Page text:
Exploring the Potential Link between Autism and Bacteria

Therapies and Resources for Children with Autism & Families

Scientists have long studied the potential link between autism and bacteria. This research is again in national headlines because of emerging evidence that studying “gut bacteria,” the bacteria that is found in our digestive tracts, can predict future disease or health issues including neurological disorders such as autism.

Our digestive tracts contain millions of single-cell organisms called microbes. This gut bacteria is important and beneficial to our bodies. It helps protect us against harmful bacteria, produces vitamins, and aids in our digestion of food. However, over hundreds of years, scientists believe the balance of microbes in our digestive tracts has been altered by changes in our society, such as the growing use of antibiotics and disinfectants.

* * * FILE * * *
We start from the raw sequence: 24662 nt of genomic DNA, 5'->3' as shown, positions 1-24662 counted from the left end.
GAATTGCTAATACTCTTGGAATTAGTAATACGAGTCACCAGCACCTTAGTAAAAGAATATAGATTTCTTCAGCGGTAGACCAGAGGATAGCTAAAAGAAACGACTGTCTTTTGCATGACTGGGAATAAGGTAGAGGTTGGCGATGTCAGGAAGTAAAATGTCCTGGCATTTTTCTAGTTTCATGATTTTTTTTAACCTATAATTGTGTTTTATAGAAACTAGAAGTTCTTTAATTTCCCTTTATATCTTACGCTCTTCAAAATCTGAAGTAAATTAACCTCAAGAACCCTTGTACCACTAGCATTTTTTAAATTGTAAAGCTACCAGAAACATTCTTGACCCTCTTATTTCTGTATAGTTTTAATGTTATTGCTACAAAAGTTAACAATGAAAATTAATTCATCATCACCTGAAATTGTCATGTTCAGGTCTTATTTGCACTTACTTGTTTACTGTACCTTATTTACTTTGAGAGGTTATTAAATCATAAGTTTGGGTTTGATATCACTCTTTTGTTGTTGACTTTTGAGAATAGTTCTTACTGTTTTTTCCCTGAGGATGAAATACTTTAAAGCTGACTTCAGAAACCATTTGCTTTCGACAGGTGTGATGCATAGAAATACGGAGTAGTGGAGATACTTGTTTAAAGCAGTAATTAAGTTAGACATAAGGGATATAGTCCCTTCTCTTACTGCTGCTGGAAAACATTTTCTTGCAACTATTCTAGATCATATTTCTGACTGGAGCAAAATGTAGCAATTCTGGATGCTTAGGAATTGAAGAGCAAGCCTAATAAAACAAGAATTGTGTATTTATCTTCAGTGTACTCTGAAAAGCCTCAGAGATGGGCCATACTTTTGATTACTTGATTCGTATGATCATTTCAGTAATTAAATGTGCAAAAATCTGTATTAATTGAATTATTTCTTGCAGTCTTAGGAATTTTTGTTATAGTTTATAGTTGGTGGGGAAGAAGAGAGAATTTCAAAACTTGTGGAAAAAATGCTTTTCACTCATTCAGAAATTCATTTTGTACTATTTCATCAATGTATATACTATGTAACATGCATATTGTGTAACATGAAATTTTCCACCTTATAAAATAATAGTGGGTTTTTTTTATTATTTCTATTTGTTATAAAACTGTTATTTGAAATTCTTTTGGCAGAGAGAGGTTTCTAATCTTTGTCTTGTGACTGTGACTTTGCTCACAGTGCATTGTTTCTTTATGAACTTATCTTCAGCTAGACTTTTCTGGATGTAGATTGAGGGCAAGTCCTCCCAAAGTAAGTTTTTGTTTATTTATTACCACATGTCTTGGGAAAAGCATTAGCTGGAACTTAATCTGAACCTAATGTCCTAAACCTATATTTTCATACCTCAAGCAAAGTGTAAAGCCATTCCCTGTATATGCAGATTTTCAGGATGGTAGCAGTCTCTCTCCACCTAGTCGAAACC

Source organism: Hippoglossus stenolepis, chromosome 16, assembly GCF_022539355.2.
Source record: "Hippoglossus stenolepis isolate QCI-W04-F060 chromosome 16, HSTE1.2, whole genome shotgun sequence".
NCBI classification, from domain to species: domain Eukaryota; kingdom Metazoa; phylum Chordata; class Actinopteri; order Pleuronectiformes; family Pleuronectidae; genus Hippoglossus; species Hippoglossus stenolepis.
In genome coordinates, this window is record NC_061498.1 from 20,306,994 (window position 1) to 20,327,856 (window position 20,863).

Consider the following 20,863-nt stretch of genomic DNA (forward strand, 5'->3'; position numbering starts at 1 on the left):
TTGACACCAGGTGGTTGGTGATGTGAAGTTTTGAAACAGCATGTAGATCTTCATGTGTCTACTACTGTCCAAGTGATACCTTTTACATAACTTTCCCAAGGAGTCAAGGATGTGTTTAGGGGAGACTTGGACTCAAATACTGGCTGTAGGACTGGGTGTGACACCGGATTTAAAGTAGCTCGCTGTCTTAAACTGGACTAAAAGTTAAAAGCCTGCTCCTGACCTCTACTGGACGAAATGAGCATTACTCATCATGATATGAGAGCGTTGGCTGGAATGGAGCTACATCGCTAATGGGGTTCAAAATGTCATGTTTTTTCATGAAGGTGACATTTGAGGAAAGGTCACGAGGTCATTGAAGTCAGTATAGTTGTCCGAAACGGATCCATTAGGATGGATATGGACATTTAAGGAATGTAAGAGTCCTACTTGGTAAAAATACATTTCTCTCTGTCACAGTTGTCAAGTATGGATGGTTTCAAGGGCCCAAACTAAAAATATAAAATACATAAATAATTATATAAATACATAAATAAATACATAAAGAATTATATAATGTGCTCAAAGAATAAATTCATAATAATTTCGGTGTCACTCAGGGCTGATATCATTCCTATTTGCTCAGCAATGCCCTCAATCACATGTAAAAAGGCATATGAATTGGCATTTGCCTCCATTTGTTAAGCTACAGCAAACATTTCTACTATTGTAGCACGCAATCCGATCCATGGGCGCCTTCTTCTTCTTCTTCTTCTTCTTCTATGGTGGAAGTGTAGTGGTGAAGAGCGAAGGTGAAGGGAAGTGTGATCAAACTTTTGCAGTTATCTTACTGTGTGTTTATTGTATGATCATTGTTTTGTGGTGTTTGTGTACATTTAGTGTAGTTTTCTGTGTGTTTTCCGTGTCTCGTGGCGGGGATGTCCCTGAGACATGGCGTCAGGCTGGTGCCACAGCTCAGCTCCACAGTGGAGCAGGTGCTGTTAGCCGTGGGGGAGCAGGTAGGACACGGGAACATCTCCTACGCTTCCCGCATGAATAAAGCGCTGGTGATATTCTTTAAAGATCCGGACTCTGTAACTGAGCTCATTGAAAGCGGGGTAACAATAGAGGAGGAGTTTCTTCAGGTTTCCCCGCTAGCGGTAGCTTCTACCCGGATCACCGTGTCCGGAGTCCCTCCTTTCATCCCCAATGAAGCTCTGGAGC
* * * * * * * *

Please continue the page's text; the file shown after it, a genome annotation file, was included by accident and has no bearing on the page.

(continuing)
An altered balance of microbes in the digestive tract could create harmful compounds that cause damage to the body and the brain. At a recent Nobel forum, a group of scientists associated changes in gut bacteria with the development of diseases such as some cancers and obesity, as well as neurodevelopmental conditions including autism and other disorders.

A previous study conducted by researchers at Arizona State University analyzed the bacterial waste products in stool samples from a group of children with autism. When they compared the samples from autistic children to those from children not on the autism spectrum, they found the autistic children had abnormal concentrations of digestive bacteria. Some studies connect these abnormal bacteria concentrations with the symptoms of autism.

Researchers believe that by continuing to explore the link between autism and gut bacteria, they can determine more effective treatments for the symptoms of autism and other neurological disorders.

For more information about autism, contact the team at Peak Potential Therapy. We provide caring, on-site therapies and expert advice.